A somewhat frequent criticism of common economic theories and frameworks is that they are isolated from real world concerns such as energy and resource constraints: that the concept of limited resources, and ideas like the second law of thermodynamics, simply don’t seem to affect the economics at all. You come across this criticism primarily at what might be called the greener fringe, which means that it is rather poo-poohed by some.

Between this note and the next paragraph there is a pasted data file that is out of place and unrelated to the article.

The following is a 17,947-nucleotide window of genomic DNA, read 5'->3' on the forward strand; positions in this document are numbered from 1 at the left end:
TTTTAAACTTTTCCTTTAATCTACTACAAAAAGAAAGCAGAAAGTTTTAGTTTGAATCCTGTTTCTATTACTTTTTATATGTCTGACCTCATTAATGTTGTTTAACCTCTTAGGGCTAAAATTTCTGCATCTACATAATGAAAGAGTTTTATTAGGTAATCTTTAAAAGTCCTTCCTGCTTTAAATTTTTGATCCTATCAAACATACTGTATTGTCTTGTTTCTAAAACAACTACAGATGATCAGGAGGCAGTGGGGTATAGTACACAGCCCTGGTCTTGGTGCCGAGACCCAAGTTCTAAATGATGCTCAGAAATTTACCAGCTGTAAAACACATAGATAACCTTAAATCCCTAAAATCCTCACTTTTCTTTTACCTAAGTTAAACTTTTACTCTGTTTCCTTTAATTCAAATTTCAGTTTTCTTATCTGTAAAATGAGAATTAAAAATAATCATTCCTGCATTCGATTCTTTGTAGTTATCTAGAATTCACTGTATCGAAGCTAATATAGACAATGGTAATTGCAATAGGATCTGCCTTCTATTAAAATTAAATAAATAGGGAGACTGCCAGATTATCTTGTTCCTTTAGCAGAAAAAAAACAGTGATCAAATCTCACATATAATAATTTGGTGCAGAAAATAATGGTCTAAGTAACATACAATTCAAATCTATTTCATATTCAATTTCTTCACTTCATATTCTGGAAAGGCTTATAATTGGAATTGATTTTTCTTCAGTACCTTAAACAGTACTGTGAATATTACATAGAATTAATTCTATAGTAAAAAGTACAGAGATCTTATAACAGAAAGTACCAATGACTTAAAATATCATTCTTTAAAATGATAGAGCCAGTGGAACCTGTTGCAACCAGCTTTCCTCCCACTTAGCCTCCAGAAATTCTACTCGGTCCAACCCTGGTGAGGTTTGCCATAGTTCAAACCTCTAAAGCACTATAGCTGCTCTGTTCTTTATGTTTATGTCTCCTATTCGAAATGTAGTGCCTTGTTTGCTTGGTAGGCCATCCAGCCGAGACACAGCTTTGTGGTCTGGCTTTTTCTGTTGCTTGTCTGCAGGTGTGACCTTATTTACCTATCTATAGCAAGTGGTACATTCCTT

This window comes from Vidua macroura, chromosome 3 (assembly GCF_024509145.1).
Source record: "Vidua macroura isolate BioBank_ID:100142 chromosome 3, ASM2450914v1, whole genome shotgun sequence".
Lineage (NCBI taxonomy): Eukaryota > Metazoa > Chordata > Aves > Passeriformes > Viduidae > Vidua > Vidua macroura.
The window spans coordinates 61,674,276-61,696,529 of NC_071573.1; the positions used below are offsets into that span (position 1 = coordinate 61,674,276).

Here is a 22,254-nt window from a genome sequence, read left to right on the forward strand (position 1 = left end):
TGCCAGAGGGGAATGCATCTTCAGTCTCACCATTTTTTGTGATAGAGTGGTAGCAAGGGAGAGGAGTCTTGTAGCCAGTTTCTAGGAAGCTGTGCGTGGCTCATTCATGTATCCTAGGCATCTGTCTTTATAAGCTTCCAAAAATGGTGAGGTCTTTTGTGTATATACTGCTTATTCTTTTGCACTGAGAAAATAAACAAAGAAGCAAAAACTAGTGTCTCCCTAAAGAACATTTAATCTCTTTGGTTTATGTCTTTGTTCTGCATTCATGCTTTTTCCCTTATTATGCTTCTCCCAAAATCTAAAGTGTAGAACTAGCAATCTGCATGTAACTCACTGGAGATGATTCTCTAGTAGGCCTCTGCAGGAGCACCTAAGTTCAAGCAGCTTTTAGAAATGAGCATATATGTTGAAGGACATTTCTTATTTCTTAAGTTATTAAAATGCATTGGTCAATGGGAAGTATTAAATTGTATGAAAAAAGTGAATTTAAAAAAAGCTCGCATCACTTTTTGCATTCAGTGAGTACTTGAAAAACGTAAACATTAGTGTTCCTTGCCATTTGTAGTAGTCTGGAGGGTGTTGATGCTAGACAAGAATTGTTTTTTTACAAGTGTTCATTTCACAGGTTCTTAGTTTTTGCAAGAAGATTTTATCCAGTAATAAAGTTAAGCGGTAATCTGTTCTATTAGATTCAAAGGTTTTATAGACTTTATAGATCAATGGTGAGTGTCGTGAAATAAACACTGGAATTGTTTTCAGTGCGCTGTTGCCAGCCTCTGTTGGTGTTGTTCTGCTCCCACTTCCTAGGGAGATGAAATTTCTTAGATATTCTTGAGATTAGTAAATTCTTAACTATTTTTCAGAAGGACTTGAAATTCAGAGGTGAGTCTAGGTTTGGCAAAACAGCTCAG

Economic theory is, of course, just a model of the real world. It’s bound to simplify and abstract some aspects, and concentrate on others. And many economists don’t consider resource and environment issues to be of primary concern. But what might economics look like if it did take energy (and other resources) as fundamental to the model, rather than as extras which it would be nice to take into account? Gail Tverberg has an interesting piece in which she explains how she sees energy use as a primary driver of economic growth. It’s a good read, and makes a lot of sense. I’m looking forward to her follow-up piece which she says will talk about debt fits into the picture.